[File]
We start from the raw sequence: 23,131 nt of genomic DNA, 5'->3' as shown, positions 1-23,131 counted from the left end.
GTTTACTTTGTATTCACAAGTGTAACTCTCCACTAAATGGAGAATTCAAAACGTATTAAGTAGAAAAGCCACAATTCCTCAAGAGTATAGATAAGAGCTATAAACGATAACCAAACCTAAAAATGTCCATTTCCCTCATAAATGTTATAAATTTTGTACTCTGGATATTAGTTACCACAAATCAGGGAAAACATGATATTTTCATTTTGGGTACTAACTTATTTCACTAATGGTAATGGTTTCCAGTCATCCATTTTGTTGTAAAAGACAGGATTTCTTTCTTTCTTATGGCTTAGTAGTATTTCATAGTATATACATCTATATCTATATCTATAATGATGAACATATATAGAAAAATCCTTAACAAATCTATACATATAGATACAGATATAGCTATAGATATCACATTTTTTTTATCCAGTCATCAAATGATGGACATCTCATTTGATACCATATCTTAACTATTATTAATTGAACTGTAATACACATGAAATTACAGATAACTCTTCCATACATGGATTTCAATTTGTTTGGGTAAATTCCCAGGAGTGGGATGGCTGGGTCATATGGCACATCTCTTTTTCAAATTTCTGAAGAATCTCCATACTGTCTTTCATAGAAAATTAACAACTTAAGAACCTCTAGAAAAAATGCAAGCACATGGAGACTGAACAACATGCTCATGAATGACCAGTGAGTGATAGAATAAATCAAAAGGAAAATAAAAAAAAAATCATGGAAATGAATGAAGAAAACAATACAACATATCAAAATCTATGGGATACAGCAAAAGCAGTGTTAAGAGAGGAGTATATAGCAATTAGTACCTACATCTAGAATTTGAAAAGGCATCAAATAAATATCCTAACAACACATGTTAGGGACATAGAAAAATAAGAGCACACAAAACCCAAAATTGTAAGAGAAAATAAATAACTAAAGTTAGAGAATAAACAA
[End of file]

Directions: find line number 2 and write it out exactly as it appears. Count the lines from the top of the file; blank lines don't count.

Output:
GTTTACTTTGTATTCACAAGTGTAACTCTCCACTAAATGGAGAATTCAAAACGTATTAAGTAGAAAAGCCACAATTCCTCAAGAGTATAGATAAGAGCTATAAACGATAACCAAACCTAAAAATGTCCATTTCCCTCATAAATGTTATAAATTTTGTACTCTGGATATTAGTTACCACAAATCAGGGAAAACATGATATTTTCATTTTGGGTACTAACTTATTTCACTAATGGTAATGGTTTCCAGTCATCCATTTTGTTGTAAAAGACAGGATTTCTTTCTTTCTTATGGCTTAGTAGTATTTCATAGTATATACATCTATATCTATATCTATAATGATGAACATATATAGAAAAATCCTTAACAAATCTATACATATAGATACAGATATAGCTATAGATATCACATTTTTTTTATCCAGTCATCAAATGATGGACATCTCATTTGATACCATATCTTAACTATTATTAATTGAACTGTAATACACATGAAATTACAGATAACTCTTCCATACATGGATTTCAATTTGTTTGGGTAAATTCCCAGGAGTGGGATGGCTGGGTCATATGGCACATCTCTTTTTCAAATTTCTGAAGAATCTCCATACTGTCTTTCATAGAAAATTAACAACTTAAGAACCTCTAGAAAAAATGCAAGCACATGGAGACTGAACAACATGCTCATGAATGACCAGTGAGTGATAGAATAAATCAAAAGGAAAATAAAAAAAAAATCATGGAAATGAATGAAGAAAACAATACAACATATCAAAATCTATGGGATACAGCAAAAGCAGTGTTAAGAGAGGAGTATATAGCAATTAGTACCTACATCTAGAATTTGAAAAGGCATCAAATAAATATCCTAACAACACATGTTAGGGACATAGAAAAATAAGAGCACACAAAACCCAAAATTGTAAGAGAAAATAAATAACTAAAGTTAGAGAATAAACAA